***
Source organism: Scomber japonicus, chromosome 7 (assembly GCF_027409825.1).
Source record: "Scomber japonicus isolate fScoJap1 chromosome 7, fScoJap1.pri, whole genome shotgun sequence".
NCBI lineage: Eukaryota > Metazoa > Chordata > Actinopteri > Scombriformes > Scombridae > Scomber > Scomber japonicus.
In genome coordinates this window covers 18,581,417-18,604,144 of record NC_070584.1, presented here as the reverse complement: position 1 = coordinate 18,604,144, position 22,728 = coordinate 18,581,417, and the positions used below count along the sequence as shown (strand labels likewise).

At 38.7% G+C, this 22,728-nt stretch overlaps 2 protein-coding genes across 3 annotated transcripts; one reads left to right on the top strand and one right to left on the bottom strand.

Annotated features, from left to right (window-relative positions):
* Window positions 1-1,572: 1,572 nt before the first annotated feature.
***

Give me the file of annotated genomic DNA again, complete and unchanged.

Source organism: Scomber japonicus, chromosome 7 (assembly GCF_027409825.1).
Source record: "Scomber japonicus isolate fScoJap1 chromosome 7, fScoJap1.pri, whole genome shotgun sequence".
NCBI lineage: Eukaryota > Metazoa > Chordata > Actinopteri > Scombriformes > Scombridae > Scomber > Scomber japonicus.
In genome coordinates this window covers 18,581,417-18,604,144 of record NC_070584.1, presented here as the reverse complement: position 1 = coordinate 18,604,144, position 22,728 = coordinate 18,581,417, and the positions used below count along the sequence as shown (strand labels likewise).

At 38.7% G+C, this 22,728-nt stretch overlaps 2 protein-coding genes across 3 annotated transcripts; one reads left to right on the top strand and one right to left on the bottom strand.

Annotated features, from left to right (window-relative positions):
* Window positions 1-1,572: 1,572 nt before the first annotated feature.